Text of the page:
Military patch collection a labor of love for Smith, Aircrew Life Support

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The Kentucky Air National Guard’s outgoing state command chief master sergeant, Chief Master Sgt. James Smith, started collecting a wide-ranging assortment of military unit patches more than 30 years ago. The collection, which is displayed in the 123rd Airlift Wing Operations Building in Louisville, Ky., has grown to 3001 patches and is believed to be the largest such display in the world. Smith is retiring from military service in ceremony to be held July 12, 2014, at the Kentucky Air National Guard Base. (U.S. Air National Guard photo by Senior Airman Joshua Horton)

By Senior Airman Joshua Horton, 123rd Airlift Wing Public Affairs

KENTUCKY AIR NATIONAL GUARD BASE, LOUISVILLE, Ky. – Chief Master Sgt. James Smith struggles to collect his thoughts as he gazes at thousands of military patches lining the walls of the 123rd Airlift Wing Operations Building.

“There are a lot of memories in here,” he finally says, looking over a collection that covers every inch of wall space in one room of the Aircrew Flight Equipment Section and spills into another. “It isn’t so much the patch, but the people who gave us these patches. There are a lot of people I remember.”

Smith, who will retire today as the Kentucky Air National Guard’s state command chief master sergeant, started the collection more than 30 years ago. It is believed to be the largest displayed collection of military patches in the world.

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A collection of military unit patches at the Kentucky Air National Guard Base in Louisville, Ky., is believed to be the largest such display in the world. Started more than 30 years ago, the collection includes examples from every branch of the armed services, the U.S. Space Program and several foreign military units. Curators added the 3001st patch in the summer of 2014. (U.S. Air National Guard photo by Master Sgt. Phil Speck)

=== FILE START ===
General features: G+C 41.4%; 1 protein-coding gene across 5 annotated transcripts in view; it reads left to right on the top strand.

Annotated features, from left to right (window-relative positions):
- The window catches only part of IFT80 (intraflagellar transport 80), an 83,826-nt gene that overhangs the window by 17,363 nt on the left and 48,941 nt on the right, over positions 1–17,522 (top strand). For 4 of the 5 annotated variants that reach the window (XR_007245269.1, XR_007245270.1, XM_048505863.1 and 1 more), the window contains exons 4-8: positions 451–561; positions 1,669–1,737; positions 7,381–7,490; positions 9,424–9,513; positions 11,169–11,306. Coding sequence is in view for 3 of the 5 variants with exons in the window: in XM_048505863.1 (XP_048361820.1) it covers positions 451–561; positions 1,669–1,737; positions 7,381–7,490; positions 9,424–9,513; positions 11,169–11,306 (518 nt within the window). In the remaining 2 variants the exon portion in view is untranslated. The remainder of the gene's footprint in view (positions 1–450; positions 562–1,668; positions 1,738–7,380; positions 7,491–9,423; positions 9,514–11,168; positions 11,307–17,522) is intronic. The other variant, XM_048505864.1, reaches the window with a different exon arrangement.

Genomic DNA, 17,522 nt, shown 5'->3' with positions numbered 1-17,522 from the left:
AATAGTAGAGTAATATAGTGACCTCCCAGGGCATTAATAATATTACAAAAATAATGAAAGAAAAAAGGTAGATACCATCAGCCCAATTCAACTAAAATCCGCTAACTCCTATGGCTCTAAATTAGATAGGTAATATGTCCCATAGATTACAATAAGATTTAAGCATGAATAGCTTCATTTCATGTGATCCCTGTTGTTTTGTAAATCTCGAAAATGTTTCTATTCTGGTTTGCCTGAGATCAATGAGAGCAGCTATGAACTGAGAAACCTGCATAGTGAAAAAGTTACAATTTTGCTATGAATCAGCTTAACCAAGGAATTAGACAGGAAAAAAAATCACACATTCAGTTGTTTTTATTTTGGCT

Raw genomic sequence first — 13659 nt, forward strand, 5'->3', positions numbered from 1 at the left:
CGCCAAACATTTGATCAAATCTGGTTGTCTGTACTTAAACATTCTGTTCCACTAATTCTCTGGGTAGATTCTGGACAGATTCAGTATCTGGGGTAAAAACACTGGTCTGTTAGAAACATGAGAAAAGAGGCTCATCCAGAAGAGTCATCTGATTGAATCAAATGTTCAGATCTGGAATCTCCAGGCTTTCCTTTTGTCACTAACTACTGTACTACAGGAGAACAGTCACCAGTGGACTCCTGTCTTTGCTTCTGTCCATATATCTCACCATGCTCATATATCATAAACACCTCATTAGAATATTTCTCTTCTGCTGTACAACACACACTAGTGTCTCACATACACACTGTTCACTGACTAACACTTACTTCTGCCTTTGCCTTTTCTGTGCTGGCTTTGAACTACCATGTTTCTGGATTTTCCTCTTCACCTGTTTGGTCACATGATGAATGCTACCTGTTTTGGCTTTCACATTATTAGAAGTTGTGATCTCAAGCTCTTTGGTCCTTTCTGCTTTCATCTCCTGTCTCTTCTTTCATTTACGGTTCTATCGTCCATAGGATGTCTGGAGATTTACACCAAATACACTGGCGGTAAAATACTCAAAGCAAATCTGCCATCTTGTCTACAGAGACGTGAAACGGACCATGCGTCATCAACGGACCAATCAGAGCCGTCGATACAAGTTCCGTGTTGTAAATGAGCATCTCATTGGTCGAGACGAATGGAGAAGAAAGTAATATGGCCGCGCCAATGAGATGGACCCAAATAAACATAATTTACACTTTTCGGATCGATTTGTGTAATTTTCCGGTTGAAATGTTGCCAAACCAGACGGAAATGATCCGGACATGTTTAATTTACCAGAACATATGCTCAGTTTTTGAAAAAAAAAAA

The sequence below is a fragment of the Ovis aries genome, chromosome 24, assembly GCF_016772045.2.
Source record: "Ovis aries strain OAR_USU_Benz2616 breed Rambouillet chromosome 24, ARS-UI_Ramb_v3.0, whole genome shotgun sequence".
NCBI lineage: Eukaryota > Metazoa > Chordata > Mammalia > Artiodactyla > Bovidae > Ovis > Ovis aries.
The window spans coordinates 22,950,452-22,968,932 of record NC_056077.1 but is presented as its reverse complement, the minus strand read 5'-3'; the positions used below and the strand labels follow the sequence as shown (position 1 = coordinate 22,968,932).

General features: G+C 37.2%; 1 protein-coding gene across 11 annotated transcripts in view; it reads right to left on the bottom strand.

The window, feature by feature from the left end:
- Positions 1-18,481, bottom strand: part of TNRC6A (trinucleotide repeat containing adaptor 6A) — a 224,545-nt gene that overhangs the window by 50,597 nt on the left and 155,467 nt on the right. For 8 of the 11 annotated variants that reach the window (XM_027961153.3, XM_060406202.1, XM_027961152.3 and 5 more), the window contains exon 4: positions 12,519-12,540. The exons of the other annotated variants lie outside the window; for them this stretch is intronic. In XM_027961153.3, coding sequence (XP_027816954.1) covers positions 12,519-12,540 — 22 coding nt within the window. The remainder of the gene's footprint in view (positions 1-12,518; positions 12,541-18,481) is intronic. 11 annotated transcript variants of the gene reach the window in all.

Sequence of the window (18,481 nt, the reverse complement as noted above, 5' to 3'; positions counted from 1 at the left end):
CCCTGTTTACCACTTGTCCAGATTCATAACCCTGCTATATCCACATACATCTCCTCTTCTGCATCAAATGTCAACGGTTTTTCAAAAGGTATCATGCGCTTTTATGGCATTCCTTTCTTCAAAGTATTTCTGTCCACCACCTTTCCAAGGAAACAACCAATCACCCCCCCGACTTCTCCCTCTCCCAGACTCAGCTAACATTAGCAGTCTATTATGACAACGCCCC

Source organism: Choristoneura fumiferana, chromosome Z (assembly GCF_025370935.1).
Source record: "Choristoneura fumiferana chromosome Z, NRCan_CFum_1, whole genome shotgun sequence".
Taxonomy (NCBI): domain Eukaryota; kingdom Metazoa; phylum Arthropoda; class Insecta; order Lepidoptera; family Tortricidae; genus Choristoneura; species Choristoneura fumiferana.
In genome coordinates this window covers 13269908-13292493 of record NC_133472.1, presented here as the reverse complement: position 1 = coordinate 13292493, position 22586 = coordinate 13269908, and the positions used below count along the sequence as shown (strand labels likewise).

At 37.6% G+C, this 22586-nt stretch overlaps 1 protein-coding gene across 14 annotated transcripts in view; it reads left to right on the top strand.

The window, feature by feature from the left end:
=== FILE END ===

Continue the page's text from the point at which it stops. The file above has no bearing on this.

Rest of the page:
“A lot of them are unit patches, which means that they are directly related to a unit,” Smith says. “Some of them are just commemorative patches that people wore — morale patches or things like that. There are also a number of patches that were associated with pilot-training classes that made up their own patch, as all pilot classes do.”

Master Sgt. Del Brumbaugh, an aircrew flight equipment technician, says the collection is “a conglomeration of any military facet,” including every branch of the armed services and the U.S. space program. “It’s all services, and it’s multinational,” adds Brumbaugh, who has been a large contributor to the display.

The collection began with the nominal idea of placing a single patch on the wall.

“It started in 1982,” Smith recalls. “At the time, I worked in the life support section with my brother. We went to Denmark, and they gave everybody a patch. I just somehow stuck in on the wall. Through time, we’ve had literally hundreds of people contribute to the collection.”

As the collection grew, Smith and other curators created a set of guidelines for new accessions.

“We tried to establish some ground rules for collecting the patches,” Smith says. “The number one rule is that we never pay for any patches. We trade for them. We might barter in some way, or people just donate them to us.

“Each patch is different,” Smith says. “That’s another one of the rules. We have tried in a lot of ways over the years to catalogue these patches. Some of them that have unit designations are easy, but some of them that are just a picture of something make it difficult to catalogue them. What we decided to do is put them together just by visual recognition. It may say the same thing and be the same unit, but there is a visual difference in each patch. “

Brumbaugh, who recently contributed the 3,001st patch to the collection, says the project has now become a passion of his own.

“There are just some really awesome patches out there,” Brumbaugh says. “Some of them are a little off-color, no two are alike, and some of them really speak to the unit’s history and mission. Every patch has a story. There are a lot of units that harbored my blood, sweat and tears. The good times, the bad times, the good deployments and the rough parts — there are patches here that reflect that.”

“I made a comment to Chief Smith,” Brumbaugh says. “I said, ‘Before you retire, we’ll break 3,000 patches.’ It’s a patch I gave up out of my own personal collection. I’m absolutely humbled by the amount of time that it took us to get to this point. It’s an absolute labor of love from Chief Smith. He’s the ultimate curator of this. We have him to thank for what we have here.”

Smith’s retirement ceremony is scheduled today in the Base Annex.

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